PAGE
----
The 1960s Templecombe House modernist property in Henley-on-Thames, Oxfordshire is a fascinating place, for various reasons. Thanks to Avis for flagging it up.
Of course, the key thing here is the architecture, which is a C-shaped 1960s build, dating to around 1964 or 1965. But that’s not the only intriguing thing.
We don’t know the architect behind it, despite some looking around. It has been rumoured to have been built to a Frank Lloyd Wright design, but that’s likely to be just that – rumour. Regardless of who is behind it, this is a striking place on the huge Park Place estate.
The style of the house is the headline act, with the space inside, from what we can see of it, both spacious and bright. Extensive glazing to take in the amazing views, along with wood walls, a stone feature fireplace (plus plenty of stone in the build itself) and lots of high end luxury. Updated of course, but only really in terms of the finishes.
Head up the gently curving stone steps to enter the reception hall with cloakroom and WC, which in turn leads to the principal reception room with feature stone wall, open fireplace and sliding doors onto a balcony/terrace. A dining area also sits between the drawing room and the kitchen/breakfast room.
The ‘bedroom wing’ is to the east, with a ‘generous’ master bedroom suite with en suite dressing room and bathroom plus a guest bedroom en suite, two further family bedrooms and a family bathroom. But that’s not quite all. Oh no.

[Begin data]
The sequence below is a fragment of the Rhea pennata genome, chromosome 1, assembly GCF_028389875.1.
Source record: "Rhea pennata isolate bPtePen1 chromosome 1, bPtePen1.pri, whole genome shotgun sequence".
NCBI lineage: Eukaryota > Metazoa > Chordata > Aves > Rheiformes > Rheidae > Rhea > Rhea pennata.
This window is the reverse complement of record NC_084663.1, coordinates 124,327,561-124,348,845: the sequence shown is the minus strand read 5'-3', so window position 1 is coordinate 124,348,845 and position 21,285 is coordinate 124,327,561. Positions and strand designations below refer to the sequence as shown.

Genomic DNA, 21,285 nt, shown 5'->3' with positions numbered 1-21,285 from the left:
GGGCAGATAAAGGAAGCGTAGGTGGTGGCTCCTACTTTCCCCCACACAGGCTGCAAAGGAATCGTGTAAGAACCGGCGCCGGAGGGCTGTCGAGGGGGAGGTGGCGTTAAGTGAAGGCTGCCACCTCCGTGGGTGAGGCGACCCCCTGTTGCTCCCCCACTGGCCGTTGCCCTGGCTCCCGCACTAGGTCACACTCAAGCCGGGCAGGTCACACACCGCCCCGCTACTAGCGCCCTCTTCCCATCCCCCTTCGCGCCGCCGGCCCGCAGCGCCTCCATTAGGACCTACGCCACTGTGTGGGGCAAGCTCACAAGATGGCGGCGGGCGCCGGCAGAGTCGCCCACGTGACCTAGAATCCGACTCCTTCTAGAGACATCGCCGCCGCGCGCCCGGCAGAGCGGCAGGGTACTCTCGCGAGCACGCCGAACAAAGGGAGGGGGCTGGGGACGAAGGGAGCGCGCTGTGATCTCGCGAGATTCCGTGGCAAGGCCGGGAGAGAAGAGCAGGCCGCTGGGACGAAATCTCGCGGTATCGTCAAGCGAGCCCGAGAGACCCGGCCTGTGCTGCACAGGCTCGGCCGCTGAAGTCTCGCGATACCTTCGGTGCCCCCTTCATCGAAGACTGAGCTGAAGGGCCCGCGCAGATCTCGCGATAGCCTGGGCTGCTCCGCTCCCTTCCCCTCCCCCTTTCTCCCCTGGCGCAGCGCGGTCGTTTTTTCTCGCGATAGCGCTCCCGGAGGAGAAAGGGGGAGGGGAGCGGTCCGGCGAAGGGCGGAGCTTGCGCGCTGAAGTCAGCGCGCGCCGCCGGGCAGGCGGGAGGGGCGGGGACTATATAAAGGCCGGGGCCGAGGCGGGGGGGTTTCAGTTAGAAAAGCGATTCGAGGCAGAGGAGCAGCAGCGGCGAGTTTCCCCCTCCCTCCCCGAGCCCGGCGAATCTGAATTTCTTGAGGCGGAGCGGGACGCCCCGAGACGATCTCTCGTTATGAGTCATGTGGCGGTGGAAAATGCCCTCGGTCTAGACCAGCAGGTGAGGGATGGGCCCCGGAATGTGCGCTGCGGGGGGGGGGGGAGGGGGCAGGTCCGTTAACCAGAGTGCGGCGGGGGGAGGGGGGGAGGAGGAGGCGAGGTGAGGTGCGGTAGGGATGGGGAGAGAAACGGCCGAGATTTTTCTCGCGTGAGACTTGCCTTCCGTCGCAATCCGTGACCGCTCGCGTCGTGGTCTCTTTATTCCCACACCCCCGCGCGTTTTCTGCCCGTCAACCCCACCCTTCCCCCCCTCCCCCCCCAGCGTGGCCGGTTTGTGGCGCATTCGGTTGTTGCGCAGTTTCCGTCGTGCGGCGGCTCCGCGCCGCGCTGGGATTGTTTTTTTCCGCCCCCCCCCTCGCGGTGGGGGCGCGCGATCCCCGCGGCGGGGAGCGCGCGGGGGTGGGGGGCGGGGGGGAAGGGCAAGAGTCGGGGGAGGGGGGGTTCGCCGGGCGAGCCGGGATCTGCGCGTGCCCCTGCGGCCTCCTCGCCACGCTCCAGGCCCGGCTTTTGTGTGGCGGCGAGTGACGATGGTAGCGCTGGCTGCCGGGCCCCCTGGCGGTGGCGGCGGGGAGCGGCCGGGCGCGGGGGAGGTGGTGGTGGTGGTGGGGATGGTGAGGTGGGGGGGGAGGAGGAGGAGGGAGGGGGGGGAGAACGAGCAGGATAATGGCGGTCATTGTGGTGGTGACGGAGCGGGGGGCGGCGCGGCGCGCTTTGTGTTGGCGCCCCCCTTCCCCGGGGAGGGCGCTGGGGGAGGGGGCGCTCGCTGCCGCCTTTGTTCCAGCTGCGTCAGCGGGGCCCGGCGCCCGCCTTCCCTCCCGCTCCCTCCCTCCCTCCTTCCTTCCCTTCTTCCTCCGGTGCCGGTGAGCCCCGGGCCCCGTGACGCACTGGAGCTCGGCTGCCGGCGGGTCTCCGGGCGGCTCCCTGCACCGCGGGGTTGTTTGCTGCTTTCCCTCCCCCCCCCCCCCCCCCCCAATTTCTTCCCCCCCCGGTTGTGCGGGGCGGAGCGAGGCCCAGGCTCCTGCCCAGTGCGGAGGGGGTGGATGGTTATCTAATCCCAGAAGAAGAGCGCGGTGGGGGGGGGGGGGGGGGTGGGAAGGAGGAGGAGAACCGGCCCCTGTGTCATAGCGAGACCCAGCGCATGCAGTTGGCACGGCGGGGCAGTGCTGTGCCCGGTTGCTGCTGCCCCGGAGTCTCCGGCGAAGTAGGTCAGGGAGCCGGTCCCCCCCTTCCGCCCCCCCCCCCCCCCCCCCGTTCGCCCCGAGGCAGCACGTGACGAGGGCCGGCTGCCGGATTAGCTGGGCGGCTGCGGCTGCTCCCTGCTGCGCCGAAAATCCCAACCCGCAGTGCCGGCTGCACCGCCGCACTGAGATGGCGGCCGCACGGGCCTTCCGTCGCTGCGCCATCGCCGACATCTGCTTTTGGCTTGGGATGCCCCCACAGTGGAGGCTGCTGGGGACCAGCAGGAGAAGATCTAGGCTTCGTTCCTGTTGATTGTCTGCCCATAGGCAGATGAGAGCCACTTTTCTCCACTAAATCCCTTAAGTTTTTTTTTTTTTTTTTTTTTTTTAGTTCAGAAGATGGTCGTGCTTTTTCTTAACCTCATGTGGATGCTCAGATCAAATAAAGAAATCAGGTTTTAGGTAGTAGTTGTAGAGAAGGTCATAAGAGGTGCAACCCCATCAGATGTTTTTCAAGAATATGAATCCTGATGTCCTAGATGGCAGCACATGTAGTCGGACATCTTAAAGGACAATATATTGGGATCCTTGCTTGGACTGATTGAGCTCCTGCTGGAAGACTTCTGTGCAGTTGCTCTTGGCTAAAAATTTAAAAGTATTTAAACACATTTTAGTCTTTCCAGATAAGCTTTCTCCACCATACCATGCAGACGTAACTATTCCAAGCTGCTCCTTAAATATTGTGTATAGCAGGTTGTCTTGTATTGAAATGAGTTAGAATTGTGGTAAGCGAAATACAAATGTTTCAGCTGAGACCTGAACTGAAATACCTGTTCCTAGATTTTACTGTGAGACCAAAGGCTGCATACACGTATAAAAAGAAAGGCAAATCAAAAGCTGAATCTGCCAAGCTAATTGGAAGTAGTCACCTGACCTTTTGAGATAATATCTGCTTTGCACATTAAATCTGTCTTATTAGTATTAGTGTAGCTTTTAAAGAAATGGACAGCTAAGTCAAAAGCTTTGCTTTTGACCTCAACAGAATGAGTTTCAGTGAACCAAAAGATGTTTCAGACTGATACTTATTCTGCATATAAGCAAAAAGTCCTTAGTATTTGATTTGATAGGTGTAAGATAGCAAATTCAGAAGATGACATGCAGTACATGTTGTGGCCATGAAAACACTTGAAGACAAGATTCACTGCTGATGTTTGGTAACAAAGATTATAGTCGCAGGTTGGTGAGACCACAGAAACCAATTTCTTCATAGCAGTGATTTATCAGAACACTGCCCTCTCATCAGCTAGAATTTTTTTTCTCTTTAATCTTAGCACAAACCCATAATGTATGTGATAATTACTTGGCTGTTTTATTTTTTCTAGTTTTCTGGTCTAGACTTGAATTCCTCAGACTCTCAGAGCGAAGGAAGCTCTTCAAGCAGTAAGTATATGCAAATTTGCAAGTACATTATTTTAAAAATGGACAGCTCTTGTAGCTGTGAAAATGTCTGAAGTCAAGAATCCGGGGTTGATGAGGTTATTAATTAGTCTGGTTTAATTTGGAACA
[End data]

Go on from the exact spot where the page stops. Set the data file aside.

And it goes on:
An indoor swimming pool complex (accessible directly from the master bedroom) has a covered and heated swimming pool, two changing rooms and a plant room.
Beyond that is an integral double garage on the lower ground floor adjoining the former staff flat (in need of refitting) plus ‘services’ and the utility cupboard. Oh yes, there’s also the Gate Lodge, which is made up of a sitting room, a fitted kitchen/breakfast room.
The grounds too, which are quite something. A drive, extensive informal gardens, the Druids Altar, which is a grade II-listed collection of ancient stones, lawns, a summerhouse/pavilion with WC and shower cubicle, outbuildings and more. Pretty much your own estate.
Not cheap with a guide price of £7,000,000, but a fascinating place regardless.
Images and details courtesy of Savills. For more details and to make an enquiry, please visit the website.